What follows is a list of things World Series of Fighting Champion Justin Gaethje (15-0) doesn't give a damn about—whether or not he has a Wikipedia page, concern trolls pretending to care about his well being after a tough fight or online experts suggesting his style wouldn't wear well against the top fighters in the world.
"I'm not worried about Wikipedia. It doesn't bother me. I'll have one soon enough, and it will say 'Most knockouts. Finishes fights. Is exciting. Fan pleaser.' I don't care about anything else," Gaethje told Bleacher Report in an exclusive interview.
"I'm just going to keep doing what I do...There's always going to be people talking s--t, especially from behind a computer. I appreciate the people who actually know what the hell they're watching and pay attention."
Things he does care about, things on his mind as adrenaline kept sleep at bay for most of the night? Hitting people hard, being exciting above all and doing flips off the cage—no matter how stupid you think it is.
"They know not to try and change me," Gaethje said, admitting he knew better but just got carried away. "I had actually told myself I wasn't going to do that. But, hey, emotions run pretty high when you get in there."
If this boyish enthusiasm doesn't make you love the 26-year-old lightweight, at least a little, you should probably stop reading here and go look for your soul. If fighting has an id, it's Gaethje, a walking calamity who doesn't seem to care all that much who gets the better end of the wild slugfests he effortlessly initiates in every fight.
"When you fight me, you aren't going to be able to be so careful. They better block their face and knock me out," Gaethje said. "I'm going to hit them, kick them. I'm going to come forward. They'll have to run, literally run, backwards. That's the only way to get away from me. And eventually you're going to run into the cage."
Checking out of his hotel the morning after his return bout with Luis Palomino, immediately in discussion for knockout of the year, Gaethje claims to be feeling good. A bump on his head, courtesy of a Palomino left hand, is the only indication he had a rough night at all, despite taking dozens of hard punches from an opponent with heavy hands. If anything hurts, he says, it's his knee, from bouncing it off his rival's ribs and head so many times.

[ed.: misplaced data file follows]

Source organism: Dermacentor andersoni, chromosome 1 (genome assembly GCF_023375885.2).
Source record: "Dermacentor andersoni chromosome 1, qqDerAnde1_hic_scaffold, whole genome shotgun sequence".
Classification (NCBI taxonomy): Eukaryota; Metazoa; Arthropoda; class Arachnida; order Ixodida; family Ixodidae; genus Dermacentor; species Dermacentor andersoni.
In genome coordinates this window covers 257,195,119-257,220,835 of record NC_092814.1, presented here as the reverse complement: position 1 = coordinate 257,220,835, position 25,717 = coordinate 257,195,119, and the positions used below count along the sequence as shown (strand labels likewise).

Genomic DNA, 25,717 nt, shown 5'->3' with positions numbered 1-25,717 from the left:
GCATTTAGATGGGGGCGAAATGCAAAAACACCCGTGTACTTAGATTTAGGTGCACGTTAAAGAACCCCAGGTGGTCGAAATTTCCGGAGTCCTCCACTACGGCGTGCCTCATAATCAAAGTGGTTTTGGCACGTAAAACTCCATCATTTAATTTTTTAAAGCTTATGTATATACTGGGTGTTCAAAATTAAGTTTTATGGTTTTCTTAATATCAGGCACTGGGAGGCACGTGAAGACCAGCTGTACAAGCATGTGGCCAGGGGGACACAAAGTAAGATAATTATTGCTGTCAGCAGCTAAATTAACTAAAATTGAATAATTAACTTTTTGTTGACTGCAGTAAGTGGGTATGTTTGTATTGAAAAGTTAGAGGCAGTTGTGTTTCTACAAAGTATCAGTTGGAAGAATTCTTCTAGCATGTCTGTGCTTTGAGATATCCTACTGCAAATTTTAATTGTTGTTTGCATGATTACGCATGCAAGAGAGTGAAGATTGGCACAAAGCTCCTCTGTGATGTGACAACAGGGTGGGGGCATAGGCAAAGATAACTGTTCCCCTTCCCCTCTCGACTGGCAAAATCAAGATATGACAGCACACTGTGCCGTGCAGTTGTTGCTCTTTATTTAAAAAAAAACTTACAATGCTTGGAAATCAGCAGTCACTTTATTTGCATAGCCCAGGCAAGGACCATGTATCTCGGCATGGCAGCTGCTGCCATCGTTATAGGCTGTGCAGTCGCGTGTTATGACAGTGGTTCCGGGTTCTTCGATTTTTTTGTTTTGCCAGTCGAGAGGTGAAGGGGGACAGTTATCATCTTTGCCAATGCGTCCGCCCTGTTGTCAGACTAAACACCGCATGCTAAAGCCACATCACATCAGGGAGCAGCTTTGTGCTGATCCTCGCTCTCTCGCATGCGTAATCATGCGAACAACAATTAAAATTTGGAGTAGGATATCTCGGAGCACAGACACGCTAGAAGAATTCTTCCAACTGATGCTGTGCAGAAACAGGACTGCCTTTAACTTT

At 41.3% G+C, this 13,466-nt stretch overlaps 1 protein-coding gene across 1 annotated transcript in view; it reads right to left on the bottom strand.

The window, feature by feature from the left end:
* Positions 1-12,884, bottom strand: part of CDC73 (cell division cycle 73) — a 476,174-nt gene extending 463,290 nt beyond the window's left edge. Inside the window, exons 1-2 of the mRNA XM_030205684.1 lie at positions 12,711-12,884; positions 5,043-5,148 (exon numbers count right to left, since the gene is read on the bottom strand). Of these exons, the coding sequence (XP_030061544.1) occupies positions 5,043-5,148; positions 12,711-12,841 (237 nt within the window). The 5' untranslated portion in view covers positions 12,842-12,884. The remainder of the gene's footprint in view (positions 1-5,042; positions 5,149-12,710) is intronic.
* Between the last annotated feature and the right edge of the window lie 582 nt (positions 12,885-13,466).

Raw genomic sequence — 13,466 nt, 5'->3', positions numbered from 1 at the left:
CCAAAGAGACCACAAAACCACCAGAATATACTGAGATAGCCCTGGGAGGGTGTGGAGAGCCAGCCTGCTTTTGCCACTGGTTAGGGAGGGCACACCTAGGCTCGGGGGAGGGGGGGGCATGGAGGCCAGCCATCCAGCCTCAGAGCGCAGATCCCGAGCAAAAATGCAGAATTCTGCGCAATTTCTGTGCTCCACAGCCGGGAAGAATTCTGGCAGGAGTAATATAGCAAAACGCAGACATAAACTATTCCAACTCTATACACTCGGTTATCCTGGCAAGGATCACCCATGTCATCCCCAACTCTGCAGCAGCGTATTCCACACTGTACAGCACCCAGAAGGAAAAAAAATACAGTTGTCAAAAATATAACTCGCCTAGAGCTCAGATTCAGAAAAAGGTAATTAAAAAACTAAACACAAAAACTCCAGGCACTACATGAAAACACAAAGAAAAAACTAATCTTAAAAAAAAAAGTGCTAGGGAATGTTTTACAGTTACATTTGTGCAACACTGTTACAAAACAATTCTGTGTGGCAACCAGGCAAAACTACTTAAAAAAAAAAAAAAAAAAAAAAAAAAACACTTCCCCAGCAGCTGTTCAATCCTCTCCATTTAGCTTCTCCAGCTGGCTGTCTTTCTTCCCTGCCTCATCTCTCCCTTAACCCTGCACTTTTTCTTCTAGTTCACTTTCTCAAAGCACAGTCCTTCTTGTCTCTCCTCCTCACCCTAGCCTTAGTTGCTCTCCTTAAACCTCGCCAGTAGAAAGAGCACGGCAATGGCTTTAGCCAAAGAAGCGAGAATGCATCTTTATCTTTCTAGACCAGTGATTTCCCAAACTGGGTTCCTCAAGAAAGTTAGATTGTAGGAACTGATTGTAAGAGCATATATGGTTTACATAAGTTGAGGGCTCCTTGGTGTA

So while he hears the incessant criticism of his wild ways in the cage, he's doing just fine, thank you very much.
"I don't feel like I'm getting hurt. I don't feel like my chin is going. He hit me one good time and rocked me. But I didn't get a concussion or anything like that. I don't think I took any brain damage that fight," Gaethje said. "...A lot of people say I'm reckless and I take too many shots. I take shots on the forehead. There's nothing wrong with that. It puts me in punching range.
"When I take a right hand, I roll with it. I don't absorb every single bit of the punch. There's different ways to alleviate some of the force of a punch besides just getting out of the way. When I take it, it's on my gloves. I don't get hit a ton on the button. When I do get hit, I feel like I'm setting myself up for big shots."
The big shots were divided evenly between Gaethje and Palomino in their second fight-of-the-year-caliber bout of 2015. Palomino had the champion reeling in the first round, but Gaethje's more diverse skill set eventually turned the tide.
A former NCAA All-American at the University of Northern Colorado, Gaethje has an advantage few strikers with such heavy hands possess—the ability to bring the fight to the mat whenever the going gets too tough.
Just four years into his career, Gaethje has gained some notoriety as the best fighter in the world without his own Wikipedia page. World Series of Fighting, the online encyclopedia of record says, doesn't meet its notability criteria. While Gaethje laughs this off easily, it underscores something a little deeper—there is no path in his current promotion to reach greatness.
Earlier this year, Gaethje signed a multiyear agreement with WSOF, crushing hardcore fans' dreams of seeing him against the best in UFC or Bellator. But those fights are coming with time. And Gaethje doesn't intend to change a single thing.
"I'm not saying I'd walk through everybody," Gaethje said. "There's some great fights for me, though, and I'd put on a hell of a show with a lot of the fighters in the top 10. My pressure is second to none, and a lot of them don't have any way to prepare for what I'm going to be bring. It will be different than anything they've ever seen."
Jonathan Snowden covers combat sports for Bleacher Report.